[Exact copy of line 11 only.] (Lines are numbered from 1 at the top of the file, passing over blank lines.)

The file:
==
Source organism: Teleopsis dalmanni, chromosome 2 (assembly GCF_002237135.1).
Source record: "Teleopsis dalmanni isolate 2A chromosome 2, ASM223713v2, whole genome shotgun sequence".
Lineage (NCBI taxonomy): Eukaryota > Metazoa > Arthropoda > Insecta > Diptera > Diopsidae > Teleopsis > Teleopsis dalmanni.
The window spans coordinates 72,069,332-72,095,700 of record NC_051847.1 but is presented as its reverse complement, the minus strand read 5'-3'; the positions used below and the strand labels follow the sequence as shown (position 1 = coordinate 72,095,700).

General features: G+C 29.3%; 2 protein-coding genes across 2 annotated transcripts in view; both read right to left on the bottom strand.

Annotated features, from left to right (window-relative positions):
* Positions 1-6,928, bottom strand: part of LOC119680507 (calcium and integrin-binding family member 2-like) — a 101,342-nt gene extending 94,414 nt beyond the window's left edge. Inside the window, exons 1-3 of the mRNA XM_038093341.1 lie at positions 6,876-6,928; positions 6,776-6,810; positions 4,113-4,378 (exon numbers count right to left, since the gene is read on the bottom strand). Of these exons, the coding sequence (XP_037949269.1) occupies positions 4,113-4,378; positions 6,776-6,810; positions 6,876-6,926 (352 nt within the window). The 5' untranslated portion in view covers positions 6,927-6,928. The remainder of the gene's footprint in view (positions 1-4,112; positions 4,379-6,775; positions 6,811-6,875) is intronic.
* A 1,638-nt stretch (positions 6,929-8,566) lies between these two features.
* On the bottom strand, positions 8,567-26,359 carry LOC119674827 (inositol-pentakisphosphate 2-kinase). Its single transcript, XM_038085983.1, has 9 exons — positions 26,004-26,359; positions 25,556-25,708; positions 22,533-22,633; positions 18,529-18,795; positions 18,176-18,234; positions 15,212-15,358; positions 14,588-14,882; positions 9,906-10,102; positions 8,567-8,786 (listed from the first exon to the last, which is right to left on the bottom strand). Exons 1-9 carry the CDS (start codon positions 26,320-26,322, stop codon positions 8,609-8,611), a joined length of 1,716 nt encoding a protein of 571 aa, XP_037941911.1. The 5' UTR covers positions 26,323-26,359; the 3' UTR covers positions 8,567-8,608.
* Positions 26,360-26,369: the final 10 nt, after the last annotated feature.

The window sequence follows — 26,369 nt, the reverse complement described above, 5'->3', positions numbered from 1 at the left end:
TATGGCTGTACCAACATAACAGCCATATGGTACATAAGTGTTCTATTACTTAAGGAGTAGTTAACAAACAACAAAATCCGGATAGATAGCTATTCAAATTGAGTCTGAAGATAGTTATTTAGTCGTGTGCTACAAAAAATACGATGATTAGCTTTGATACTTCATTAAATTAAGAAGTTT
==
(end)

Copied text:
The window sequence follows — 26,369 nt, the reverse complement described above, 5'->3', positions numbered from 1 at the left end: